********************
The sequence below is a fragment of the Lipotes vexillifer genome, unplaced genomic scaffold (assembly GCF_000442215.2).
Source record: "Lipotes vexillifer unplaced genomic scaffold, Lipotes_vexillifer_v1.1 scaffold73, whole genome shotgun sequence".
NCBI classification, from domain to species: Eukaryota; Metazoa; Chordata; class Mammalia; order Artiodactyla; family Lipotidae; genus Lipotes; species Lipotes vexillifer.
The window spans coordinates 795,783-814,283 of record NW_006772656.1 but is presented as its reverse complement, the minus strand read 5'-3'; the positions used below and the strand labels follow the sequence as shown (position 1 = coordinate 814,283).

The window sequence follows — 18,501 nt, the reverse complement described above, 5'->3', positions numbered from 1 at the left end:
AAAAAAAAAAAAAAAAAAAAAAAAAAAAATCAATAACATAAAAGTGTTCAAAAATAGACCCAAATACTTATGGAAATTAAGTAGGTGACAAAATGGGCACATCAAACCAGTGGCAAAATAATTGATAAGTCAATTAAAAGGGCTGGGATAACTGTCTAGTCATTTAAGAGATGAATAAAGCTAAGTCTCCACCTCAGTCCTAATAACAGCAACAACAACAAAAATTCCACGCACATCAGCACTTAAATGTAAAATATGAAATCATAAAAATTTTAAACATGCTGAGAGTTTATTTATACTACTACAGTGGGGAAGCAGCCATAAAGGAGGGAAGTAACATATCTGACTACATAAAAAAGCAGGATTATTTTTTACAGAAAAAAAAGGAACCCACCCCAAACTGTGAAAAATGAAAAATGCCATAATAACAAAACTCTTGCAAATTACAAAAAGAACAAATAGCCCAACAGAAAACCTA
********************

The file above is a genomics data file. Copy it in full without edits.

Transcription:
The sequence below is a fragment of the Lipotes vexillifer genome, unplaced genomic scaffold (assembly GCF_000442215.2).
Source record: "Lipotes vexillifer unplaced genomic scaffold, Lipotes_vexillifer_v1.1 scaffold73, whole genome shotgun sequence".
NCBI classification, from domain to species: Eukaryota; Metazoa; Chordata; class Mammalia; order Artiodactyla; family Lipotidae; genus Lipotes; species Lipotes vexillifer.
The window spans coordinates 795,783-814,283 of record NW_006772656.1 but is presented as its reverse complement, the minus strand read 5'-3'; the positions used below and the strand labels follow the sequence as shown (position 1 = coordinate 814,283).

The window sequence follows — 18,501 nt, the reverse complement described above, 5'->3', positions numbered from 1 at the left end:
AAAAAAAAAAAAAAAAAAAAAAAAAAAAATCAATAACATAAAAGTGTTCAAAAATAGACCCAAATACTTATGGAAATTAAGTAGGTGACAAAATGGGCACATCAAACCAGTGGCAAAATAATTGATAAGTCAATTAAAAGGGCTGGGATAACTGTCTAGTCATTTAAGAGATGAATAAAGCTAAGTCTCCACCTCAGTCCTAATAACAGCAACAACAACAAAAATTCCACGCACATCAGCACTTAAATGTAAAATATGAAATCATAAAAATTTTAAACATGCTGAGAGTTTATTTATACTACTACAGTGGGGAAGCAGCCATAAAGGAGGGAAGTAACATATCTGACTACATAAAAAAGCAGGATTATTTTTTACAGAAAAAAAAGGAACCCACCCCAAACTGTGAAAAATGAAAAATGCCATAATAACAAAACTCTTGCAAATTACAAAAAGAACAAATAGCCCAACAGAAAACCTA